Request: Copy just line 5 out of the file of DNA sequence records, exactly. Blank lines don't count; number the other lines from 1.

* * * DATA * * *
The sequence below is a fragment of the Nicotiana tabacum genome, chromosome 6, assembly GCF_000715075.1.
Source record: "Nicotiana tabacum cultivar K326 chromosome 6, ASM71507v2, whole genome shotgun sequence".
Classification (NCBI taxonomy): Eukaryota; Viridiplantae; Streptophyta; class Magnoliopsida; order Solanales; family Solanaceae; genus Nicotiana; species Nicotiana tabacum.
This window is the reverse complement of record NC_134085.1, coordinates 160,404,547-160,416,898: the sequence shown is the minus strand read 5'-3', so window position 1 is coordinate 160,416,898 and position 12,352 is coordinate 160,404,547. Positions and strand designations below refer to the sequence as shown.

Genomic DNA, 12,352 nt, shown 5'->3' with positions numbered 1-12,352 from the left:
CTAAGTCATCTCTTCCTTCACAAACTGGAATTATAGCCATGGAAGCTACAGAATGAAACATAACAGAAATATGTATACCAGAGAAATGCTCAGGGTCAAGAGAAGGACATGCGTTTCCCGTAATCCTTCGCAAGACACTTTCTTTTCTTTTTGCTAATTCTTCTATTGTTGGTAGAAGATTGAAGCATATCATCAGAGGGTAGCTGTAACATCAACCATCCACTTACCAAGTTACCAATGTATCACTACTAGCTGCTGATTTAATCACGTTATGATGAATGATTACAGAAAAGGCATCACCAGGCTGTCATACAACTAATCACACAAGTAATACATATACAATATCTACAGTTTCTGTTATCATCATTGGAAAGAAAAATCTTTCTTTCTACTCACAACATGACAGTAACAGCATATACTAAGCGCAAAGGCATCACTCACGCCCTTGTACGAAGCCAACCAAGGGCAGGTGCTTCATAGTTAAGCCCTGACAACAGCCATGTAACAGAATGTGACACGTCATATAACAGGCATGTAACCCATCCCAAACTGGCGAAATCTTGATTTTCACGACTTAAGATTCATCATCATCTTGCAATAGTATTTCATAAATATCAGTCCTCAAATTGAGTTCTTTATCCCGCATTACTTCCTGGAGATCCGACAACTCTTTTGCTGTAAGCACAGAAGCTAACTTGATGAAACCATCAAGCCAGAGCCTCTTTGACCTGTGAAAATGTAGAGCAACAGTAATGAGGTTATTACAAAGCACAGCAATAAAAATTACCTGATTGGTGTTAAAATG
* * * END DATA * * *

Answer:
Genomic DNA, 12,352 nt, shown 5'->3' with positions numbered 1-12,352 from the left: